RICHMOND - The sound of bagpipes and harps filled the air at the Washington County Fairgrounds last Saturday, at the 14th annual Rhode Island Scottish Highland Festival. The event gave local the families the chance to experience traditional Scottish music, food and activities.
Among the dayâs festivities were performances by three professional Scottish musical acts, traditional Scottish dance lessons, pipe band, solo piping and dance competitions, professional athletes competing in the heavy athletics competitions, and games for all including the Haggis Hurl, Rolling Pin Toss and Wellington Boot Toss.
The highlight of the event was arguably the compilation of premier musical acts. Celtic quintet Albannach, Celtic fusion group MacTalla Mor, and soloist Charlie Zahm each took the stage to share their highly-acclaimed and world-traveled sounds with the fairgoers.
Abannach is a group that hails straight from Scotland. While there are many bagpipe and percussion bands around, Albannach proclaims that they bring a new and exciting form of the music to listeners. âA championship winning piper, an extremely talented main drummer, bass drummers and bodhran musician bring you a brand new approach to percussion and Celtic music,â says the bandâs biography. âOur style of music is exciting, energetic and enchanting and we promise to leave you begging for more.â
MacTalla Mor is a band with Celtic roots, but tries to blend their sound with contemporary and classic genres, such as rock, blues, jazz, reggae, latin and even hip-hop. The band has performed everywhere from Caesarâs Palace in Las Vegas to Central Park in New York City, and now can add Richmond to their impressive resume.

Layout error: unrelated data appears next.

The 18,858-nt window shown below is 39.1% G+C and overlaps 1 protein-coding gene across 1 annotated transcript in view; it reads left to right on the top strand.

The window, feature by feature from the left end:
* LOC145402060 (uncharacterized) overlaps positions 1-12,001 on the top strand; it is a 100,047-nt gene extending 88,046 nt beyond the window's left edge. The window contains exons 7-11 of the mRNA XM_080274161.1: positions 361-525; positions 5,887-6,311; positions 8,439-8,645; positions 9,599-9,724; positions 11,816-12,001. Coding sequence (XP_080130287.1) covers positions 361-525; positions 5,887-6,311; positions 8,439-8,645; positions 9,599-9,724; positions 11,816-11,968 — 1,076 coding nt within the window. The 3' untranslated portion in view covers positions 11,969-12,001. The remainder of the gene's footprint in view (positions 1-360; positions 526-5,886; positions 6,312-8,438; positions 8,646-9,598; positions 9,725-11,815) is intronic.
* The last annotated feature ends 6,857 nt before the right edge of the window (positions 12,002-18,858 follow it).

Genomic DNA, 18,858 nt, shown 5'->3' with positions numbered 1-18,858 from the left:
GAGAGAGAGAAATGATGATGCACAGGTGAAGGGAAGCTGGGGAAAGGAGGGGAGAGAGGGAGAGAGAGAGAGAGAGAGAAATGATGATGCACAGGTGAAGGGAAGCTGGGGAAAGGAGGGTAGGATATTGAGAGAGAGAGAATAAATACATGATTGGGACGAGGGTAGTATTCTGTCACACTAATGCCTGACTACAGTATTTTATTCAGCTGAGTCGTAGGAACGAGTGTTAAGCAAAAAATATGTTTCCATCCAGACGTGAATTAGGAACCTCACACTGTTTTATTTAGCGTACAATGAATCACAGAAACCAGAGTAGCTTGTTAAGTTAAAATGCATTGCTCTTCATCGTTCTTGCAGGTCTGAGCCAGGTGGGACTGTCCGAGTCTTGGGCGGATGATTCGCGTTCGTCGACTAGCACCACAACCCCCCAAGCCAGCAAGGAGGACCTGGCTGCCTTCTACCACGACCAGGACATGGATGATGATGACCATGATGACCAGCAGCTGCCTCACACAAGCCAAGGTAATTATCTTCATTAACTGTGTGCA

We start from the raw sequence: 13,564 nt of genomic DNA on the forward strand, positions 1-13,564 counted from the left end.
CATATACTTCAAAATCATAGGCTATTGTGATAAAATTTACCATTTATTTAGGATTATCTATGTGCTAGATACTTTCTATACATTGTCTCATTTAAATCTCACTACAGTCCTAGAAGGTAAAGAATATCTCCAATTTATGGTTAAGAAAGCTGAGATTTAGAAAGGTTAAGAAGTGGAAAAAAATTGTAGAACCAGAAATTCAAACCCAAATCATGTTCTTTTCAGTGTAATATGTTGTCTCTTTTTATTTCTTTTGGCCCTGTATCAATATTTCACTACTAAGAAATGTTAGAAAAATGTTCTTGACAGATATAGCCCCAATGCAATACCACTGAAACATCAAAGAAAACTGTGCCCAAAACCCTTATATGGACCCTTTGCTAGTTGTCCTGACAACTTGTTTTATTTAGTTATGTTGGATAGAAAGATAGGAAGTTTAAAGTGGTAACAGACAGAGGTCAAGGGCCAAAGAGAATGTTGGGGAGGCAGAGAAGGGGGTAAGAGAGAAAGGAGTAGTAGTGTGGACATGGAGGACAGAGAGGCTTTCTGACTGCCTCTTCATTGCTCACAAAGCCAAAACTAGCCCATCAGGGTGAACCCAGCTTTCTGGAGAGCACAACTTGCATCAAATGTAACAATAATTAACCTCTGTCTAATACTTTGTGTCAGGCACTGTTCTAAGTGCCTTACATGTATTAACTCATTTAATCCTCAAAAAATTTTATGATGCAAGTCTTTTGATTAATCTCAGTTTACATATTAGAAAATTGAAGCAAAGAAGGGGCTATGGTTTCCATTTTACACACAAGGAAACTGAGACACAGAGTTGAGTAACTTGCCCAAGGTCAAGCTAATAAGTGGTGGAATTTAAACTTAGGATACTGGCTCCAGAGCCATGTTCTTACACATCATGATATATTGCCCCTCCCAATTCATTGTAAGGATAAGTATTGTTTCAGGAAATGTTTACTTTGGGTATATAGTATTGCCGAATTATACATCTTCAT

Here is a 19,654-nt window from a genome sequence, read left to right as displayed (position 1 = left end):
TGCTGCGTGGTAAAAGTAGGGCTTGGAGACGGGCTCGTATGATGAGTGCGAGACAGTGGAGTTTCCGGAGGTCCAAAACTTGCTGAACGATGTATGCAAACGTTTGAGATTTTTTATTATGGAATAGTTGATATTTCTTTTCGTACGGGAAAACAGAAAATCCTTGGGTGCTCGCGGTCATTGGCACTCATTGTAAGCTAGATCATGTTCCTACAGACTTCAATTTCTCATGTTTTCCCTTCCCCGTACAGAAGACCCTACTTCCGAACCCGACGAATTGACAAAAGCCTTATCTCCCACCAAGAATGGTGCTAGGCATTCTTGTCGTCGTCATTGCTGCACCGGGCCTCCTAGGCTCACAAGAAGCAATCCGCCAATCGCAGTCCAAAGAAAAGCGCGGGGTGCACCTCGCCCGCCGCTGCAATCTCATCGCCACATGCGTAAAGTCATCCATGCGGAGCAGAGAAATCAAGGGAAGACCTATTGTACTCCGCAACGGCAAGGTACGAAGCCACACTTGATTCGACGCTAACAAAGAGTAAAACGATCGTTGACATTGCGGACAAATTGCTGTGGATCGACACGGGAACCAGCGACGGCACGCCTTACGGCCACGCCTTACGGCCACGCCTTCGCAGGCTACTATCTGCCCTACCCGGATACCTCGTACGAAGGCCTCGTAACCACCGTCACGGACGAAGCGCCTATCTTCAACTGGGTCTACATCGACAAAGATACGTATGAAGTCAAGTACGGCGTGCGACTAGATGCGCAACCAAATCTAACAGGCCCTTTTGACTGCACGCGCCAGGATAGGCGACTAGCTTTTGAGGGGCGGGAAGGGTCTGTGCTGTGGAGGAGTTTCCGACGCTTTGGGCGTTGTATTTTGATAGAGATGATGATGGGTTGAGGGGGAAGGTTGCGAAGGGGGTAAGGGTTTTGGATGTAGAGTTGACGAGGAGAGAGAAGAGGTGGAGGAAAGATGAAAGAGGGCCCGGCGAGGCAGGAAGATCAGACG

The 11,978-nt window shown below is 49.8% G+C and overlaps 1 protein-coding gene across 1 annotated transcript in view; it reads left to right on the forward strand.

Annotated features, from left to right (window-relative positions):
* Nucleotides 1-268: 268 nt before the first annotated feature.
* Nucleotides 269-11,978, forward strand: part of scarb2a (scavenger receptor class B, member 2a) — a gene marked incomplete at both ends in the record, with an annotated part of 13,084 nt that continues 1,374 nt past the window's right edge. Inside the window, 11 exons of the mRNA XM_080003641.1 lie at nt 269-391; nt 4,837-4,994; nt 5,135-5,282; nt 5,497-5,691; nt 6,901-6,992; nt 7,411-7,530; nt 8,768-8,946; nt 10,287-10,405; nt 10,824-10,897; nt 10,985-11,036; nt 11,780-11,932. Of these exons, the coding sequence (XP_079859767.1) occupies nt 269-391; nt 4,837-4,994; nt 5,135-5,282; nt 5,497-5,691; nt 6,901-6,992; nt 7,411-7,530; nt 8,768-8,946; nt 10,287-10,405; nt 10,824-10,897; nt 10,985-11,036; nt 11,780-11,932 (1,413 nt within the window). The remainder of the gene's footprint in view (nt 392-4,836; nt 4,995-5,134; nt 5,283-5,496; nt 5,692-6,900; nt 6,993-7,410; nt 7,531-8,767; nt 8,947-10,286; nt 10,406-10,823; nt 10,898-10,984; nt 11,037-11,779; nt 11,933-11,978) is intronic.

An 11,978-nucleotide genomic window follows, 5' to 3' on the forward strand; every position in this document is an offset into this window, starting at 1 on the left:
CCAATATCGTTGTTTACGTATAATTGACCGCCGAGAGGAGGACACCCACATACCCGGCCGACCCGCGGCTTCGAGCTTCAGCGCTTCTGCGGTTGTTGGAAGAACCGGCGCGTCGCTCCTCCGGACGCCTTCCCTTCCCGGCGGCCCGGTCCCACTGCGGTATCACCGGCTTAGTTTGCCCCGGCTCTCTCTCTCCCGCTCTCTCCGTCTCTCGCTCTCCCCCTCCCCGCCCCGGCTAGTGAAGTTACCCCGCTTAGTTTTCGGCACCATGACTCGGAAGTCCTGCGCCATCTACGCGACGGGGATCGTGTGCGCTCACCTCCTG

Formed seven years ago, MacTala Mor is a family endeavor. Brothers Jesse and Levon Ofgang play bagpipes, guitar and drums, their mother Patty Devlin plays the bodhran, which is a traditional Irish frame drum, and their brother Erik Ofgang plays the bass, and is also a professional magician who is known to do magic during the shows. Organ, piano and vocals are added into the mix to create the bandâs signature sound.
The band plays under the slogan: âThe pipes are calling resistance is futile.â
Finally, soloist Charlie Zahm brought his relaxing Celtic sounds to the festival stage. Zahm is a popular musician on the Celtic music circuit known for intermixing magical moments of Scottish and irish history in with his music. A native of Ontario, Canada, Zahm has been a musician since he has been old enough to sing, according to his biography.
Zahm has a powerful baritone voice and is a master of the guitar. He performs a range of several hundred selections that are meant to appeal to those of all ages. He also has it in his repertoire to play North American period music from the 18th and 19th centuries. Because of this, he is often asked to play at Civil War reenactment ceremonies, which are abundant for the Philadelphia resident.
While these three performers ruled the day, they did not represent the only music at the festival. A group of harpers from all around New England joined forces on a Celtic harp circle. The harp has been closely associated with traditional music in Scotland, Ireland and Wales for much of history, and the instrument can produce chilling and haunting melodies, and also catchy, energetic dance music.
With all of the Scottish music in the air, it is only natural that there was Scottish dancing as well. The Scottish Country Dancers group was on hand to not only show of their moves, but to teach them to newcomers as well. There are three types of scottish dances; lively reels, fast jigs and slow strathspeys. The three dances are categorized by their tempos.
Add in some athletic competitions, like the caber toss, which is the measure throw of a large wooden pool, and there is the most complete local Scottish festival.